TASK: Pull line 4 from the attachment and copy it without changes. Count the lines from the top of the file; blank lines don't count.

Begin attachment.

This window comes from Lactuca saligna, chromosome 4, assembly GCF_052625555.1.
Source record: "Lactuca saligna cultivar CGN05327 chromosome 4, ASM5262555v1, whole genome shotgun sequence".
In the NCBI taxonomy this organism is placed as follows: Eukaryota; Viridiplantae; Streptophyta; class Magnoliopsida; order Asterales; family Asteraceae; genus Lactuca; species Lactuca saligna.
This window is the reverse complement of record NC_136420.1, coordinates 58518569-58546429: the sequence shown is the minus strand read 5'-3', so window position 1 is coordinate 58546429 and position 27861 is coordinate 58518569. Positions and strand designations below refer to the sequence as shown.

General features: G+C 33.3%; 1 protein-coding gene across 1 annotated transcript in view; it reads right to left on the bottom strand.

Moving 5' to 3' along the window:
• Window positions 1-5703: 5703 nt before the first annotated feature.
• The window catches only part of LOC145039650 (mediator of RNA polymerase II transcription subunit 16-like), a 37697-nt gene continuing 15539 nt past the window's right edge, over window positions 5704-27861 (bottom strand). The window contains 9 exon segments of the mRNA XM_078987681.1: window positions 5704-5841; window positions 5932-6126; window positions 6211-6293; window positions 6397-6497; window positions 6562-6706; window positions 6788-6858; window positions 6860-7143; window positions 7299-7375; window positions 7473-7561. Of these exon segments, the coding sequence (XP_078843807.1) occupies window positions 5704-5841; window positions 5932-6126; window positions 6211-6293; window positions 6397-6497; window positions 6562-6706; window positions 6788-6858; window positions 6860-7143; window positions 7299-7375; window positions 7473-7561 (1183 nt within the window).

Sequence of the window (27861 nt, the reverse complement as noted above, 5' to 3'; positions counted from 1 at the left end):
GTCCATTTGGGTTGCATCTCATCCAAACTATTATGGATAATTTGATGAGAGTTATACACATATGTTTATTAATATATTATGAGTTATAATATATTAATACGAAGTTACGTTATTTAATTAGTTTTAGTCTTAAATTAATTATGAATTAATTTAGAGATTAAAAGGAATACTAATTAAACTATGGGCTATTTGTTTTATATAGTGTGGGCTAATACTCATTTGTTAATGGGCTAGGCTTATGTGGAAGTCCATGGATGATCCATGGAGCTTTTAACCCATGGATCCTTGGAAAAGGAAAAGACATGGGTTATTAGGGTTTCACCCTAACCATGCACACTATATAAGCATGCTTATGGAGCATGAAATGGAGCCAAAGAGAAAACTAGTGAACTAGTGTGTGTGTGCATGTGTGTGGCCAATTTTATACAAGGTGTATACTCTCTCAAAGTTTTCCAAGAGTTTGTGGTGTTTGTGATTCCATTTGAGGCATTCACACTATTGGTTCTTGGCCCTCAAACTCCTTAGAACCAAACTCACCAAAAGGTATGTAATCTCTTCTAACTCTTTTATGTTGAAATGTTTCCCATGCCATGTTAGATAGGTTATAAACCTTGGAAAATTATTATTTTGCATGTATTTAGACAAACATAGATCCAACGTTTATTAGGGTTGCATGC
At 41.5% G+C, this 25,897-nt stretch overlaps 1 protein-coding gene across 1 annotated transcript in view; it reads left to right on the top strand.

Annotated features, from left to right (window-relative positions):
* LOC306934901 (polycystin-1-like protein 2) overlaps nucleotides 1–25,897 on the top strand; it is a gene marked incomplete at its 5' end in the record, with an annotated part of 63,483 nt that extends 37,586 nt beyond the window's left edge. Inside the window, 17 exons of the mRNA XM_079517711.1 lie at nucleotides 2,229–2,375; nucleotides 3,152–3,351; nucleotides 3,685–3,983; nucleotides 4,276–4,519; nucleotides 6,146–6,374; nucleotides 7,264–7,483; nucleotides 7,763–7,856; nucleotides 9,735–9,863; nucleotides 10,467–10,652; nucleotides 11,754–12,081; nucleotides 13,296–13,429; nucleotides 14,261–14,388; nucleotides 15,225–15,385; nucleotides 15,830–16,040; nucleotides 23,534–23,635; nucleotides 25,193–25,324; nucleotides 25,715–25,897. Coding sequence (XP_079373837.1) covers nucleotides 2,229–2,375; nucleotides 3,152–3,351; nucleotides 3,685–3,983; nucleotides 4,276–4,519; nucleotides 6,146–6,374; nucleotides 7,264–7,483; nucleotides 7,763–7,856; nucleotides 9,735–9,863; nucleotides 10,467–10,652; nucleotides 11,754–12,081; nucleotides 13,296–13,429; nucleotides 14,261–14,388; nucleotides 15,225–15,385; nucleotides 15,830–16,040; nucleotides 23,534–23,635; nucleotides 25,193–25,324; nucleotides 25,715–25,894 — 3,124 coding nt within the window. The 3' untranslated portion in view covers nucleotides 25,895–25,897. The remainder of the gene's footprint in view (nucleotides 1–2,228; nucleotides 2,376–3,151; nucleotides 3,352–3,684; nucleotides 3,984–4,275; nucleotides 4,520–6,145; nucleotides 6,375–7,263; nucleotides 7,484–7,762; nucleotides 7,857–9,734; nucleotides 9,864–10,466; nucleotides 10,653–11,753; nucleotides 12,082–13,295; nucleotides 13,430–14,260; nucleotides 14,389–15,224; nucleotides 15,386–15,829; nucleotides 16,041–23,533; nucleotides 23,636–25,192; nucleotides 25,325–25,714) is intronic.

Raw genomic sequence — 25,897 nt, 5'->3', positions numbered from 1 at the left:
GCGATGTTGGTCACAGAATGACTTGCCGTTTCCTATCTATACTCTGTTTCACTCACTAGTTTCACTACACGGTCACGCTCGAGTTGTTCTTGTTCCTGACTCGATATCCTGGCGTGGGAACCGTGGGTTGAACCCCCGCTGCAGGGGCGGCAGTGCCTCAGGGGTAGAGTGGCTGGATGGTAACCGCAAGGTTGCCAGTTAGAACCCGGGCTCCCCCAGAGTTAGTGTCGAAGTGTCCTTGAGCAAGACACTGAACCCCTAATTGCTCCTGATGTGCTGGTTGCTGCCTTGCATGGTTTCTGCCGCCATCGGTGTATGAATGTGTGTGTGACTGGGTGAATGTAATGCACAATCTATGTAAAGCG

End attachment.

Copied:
This window is the reverse complement of record NC_136420.1, coordinates 58518569-58546429: the sequence shown is the minus strand read 5'-3', so window position 1 is coordinate 58546429 and position 27861 is coordinate 58518569. Positions and strand designations below refer to the sequence as shown.